A phase I dose-finding study (Trial registration: UMIN000002900) was performed in patients with stage III/IV nonsquamous NSCLC whose disease had progressed on or after receiving first-line chemotherapy. Patients received 500 mg/m2 of pemetrexed intravenously every 21 days and erlotinib (100 mg at Level 1 and 150 mg at Level 2) orally on days 2–16.
Twelve patients, nine males and three females, were recruited. Patient characteristics included a median age of 66 years (range, 48–78 years), stage IV disease (nine cases), adenocarcinoma (seven cases) and activating mutation-positives in the epidermal growth factor receptor gene (two cases). Treatment was well-tolerated, and the recommended dose of erlotinib was fixed at 150 mg. Dose-limiting toxicities were experienced in three patients and included: grade 3 elevation of serum alanine aminotransferase, repetitive grade 4 neutropenia that required reduction of the second dose of pemetrexed and grade 3 diarrhea. No patient experienced drug-induced interstitial lung disease. Three patients achieved a partial response and stable disease was maintained in five patients.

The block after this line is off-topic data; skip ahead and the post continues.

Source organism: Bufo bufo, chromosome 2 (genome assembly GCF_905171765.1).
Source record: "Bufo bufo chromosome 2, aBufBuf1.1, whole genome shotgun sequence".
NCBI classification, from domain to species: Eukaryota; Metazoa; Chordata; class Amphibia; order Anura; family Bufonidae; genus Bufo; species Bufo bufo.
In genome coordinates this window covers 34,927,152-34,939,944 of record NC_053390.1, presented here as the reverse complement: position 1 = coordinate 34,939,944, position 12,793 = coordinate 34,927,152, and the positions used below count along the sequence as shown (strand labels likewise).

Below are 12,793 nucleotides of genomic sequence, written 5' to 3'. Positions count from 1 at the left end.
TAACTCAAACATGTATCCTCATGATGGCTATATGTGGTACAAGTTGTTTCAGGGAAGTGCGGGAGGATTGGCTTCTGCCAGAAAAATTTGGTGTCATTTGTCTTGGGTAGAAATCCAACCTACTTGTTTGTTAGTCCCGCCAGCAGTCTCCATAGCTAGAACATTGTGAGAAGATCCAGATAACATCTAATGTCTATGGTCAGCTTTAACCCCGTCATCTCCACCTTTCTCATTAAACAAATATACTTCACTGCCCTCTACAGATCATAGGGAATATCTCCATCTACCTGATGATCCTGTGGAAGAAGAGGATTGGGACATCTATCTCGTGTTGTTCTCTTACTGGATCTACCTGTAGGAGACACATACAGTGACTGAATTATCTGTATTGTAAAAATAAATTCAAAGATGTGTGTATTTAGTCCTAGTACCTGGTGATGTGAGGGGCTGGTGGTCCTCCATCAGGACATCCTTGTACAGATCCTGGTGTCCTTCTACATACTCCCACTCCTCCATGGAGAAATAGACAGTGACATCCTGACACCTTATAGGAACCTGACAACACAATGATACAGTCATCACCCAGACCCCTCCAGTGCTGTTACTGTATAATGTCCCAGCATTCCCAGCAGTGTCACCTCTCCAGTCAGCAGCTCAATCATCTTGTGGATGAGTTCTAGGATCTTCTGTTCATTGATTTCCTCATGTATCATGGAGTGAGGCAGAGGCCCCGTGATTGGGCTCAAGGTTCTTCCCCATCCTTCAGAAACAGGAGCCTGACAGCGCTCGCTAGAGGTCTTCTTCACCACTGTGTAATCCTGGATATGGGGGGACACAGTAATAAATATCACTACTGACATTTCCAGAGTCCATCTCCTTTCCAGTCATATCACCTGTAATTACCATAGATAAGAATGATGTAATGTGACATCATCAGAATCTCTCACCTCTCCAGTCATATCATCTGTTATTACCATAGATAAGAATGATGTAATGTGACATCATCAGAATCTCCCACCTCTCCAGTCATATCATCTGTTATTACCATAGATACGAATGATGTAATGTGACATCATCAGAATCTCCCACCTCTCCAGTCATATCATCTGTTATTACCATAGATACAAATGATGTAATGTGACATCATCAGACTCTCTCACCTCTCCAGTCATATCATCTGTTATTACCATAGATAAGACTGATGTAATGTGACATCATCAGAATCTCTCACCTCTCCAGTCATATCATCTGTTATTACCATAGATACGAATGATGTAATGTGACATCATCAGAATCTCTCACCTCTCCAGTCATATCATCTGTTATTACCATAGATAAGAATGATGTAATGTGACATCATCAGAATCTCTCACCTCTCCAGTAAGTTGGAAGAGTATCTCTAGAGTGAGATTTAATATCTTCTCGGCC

Combination chemotherapy of intermittent erlotinib with pemetrexed was well-tolerated, with promising efficacy against pretreated advanced nonsquamous NSCLC.
Combination; Erlotinib; Pemetrexed; NSCLC; Phase I
Pemetrexed (Alimta®) is a multitargeted antifolate drug approved as a single agent or in combination with cisplatin for the treatment of a small number of malignancies including advanced and metastatic non-squamous non-small cell lung cancer (NSCLC), and malignant pleural mesothelioma. This review reports the recent peer-reviewed publications and original findings regarding cutaneous adverse reactions (CARs) to pemetrexed. Pemetrexed-related CARs are frequently reported under the unspecific term ‘skin rash’. However, more specific diseases were tentatively identified as alopecias, urticarial vasculitis, acute generalized exanthematous pustulosis, toxic epidermal necrolysis, radiation recall dermatitis and pityriasis lichenoides. Most of the skin reactions occur shortly after pemetrexed administration. As with methotrexate-related CARs, the cell cycle arrest in the S phase may be regarded as a direct and major cause of the cytotoxic pathobiology. An adverse immune reaction is unlikely. In conclusion, pemetrexed is responsible for CARs exhibiting a variety of clinical presentations. Their origin is likely attributed to direct cytotoxicity following the cell cycle arrest in the S phase and cell necrosis.